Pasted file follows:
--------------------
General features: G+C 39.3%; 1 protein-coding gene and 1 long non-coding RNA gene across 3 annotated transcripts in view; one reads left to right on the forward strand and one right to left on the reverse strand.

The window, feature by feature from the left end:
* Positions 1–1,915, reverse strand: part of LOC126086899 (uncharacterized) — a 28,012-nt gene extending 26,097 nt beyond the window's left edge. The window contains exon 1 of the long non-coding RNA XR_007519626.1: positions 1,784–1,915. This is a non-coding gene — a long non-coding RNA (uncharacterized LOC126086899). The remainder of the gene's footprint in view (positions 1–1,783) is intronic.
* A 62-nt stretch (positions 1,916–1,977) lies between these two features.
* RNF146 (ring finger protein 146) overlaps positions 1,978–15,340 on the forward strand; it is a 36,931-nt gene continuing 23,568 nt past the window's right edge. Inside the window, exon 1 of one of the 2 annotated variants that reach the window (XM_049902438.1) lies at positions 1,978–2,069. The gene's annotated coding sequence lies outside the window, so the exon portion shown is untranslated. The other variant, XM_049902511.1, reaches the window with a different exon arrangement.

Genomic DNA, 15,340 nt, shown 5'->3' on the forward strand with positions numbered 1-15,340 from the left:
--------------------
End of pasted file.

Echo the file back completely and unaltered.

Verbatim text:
General features: G+C 39.3%; 1 protein-coding gene and 1 long non-coding RNA gene across 3 annotated transcripts in view; one reads left to right on the forward strand and one right to left on the reverse strand.

The window, feature by feature from the left end:
* Positions 1–1,915, reverse strand: part of LOC126086899 (uncharacterized) — a 28,012-nt gene extending 26,097 nt beyond the window's left edge. The window contains exon 1 of the long non-coding RNA XR_007519626.1: positions 1,784–1,915. This is a non-coding gene — a long non-coding RNA (uncharacterized LOC126086899). The remainder of the gene's footprint in view (positions 1–1,783) is intronic.
* A 62-nt stretch (positions 1,916–1,977) lies between these two features.
* RNF146 (ring finger protein 146) overlaps positions 1,978–15,340 on the forward strand; it is a 36,931-nt gene continuing 23,568 nt past the window's right edge. Inside the window, exon 1 of one of the 2 annotated variants that reach the window (XM_049902438.1) lies at positions 1,978–2,069. The gene's annotated coding sequence lies outside the window, so the exon portion shown is untranslated. The other variant, XM_049902511.1, reaches the window with a different exon arrangement.

Genomic DNA, 15,340 nt, shown 5'->3' on the forward strand with positions numbered 1-15,340 from the left: